Denise
And then adding to that, of course this might be the first time they’ve experienced death up close, and it’s somebody they love and care for. It just adds another whole level, but families do such wonderful work in caring for their loved ones.

Louisa
They really do. And you know, a lot of people feedback afterwards that it was such an honour and they felt a real sense of achievement in being able to give that last gift really, to their loved one – that they were able to be in their own home, with their pets, with their stuff around them. 

Denise
And actually, that brings us to something else – pets and children. I know at the hospice, we allow children in, we allow pets to come in and visit, but it's even easier at someone's own home. You know, if the cat’s always slept on the bed, to sleep on the bed; for children to be able to run in and out, see granddad, run away, and go play again. It's a lovely way of being. 

Louisa
Absolutely and you know, kids live so in the moment, and I think people often want to shield them from death and dying. But kids have an amazing way of accepting it, and so often you'll see a younger kid, primary school age or below come in, and they're very pragmatic about it. They'll say ‘Is grandad dying?’, and people say ‘Yes’, and they'll go ‘Oh, okay’, and then they're back outside kicking the ball around. So they have a real, amazing, almost mindfulness about them, that they can really stay in the moment. Obviously, with teenagers, it's a little bit harder, because they do have more of an understanding, I think, of the permanency of death.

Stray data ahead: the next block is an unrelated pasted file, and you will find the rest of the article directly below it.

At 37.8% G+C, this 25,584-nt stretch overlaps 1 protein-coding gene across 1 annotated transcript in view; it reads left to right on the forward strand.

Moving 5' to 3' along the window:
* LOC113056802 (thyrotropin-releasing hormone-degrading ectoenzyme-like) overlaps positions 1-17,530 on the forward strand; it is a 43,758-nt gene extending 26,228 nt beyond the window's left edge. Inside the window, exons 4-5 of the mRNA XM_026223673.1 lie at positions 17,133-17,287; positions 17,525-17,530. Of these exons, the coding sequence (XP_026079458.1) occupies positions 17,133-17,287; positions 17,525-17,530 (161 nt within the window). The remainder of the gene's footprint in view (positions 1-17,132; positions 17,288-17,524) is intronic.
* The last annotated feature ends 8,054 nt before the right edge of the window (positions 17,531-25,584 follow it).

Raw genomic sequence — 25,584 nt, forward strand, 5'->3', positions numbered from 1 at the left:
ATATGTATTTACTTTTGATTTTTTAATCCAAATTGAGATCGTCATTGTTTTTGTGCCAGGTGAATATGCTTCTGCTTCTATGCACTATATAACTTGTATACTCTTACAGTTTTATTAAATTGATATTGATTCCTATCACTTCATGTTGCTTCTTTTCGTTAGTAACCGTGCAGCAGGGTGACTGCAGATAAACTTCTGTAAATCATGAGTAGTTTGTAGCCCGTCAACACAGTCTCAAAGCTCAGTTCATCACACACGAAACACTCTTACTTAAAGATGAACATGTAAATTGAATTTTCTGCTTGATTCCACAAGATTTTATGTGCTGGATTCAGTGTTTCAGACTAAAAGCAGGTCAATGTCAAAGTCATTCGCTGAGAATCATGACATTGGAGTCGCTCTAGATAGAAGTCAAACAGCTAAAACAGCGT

Denise
They will take the cue from adults, and they will grieve. But that's okay too, that’s part of the learning for them. 

Louisa
It is and I think the more open and honest the adults can be, the easier that kids are going to adapt to that process happening in the home. 

Denise
I agree, that honesty and openness as much as possible. And one of the things that I might recommend for somebody is if you're struggling yourself, perhaps there's another key support person that the children know well, that can also be around to give the kids some extra support, but it's better than them being taken away and having it shrouded in mystery, because children have wonderfully inventive minds, and can make up stories that are far worse than the reality. 

 Louisa
Absolutely. I talked to a lady once years ago, and she said that she was looking after her husband who was dying. And she said her only experience of death had been when she had been about 12 and her mother died and she was sent to stay with her auntie, and came home and her mother was dead and buried – and she really immensely struggled with death and those emotions were still there, 40 years later when she was dealing with this with her husband. 

One of the things, after getting more fatigued – one of the more obvious things I start to see is that some people begin to withdraw from the world around them and I tend to think of it as a turning inwards, where the focus becomes quite back in on themselves, and they really don't have the energy or ability to be concerned any more about what's going on around them. I don't really know what causes that but I always think of it, that the energy is starting to run out, and they've really only got energy for themselves now. And when you see that, I feel like you're in the last week of life, usually.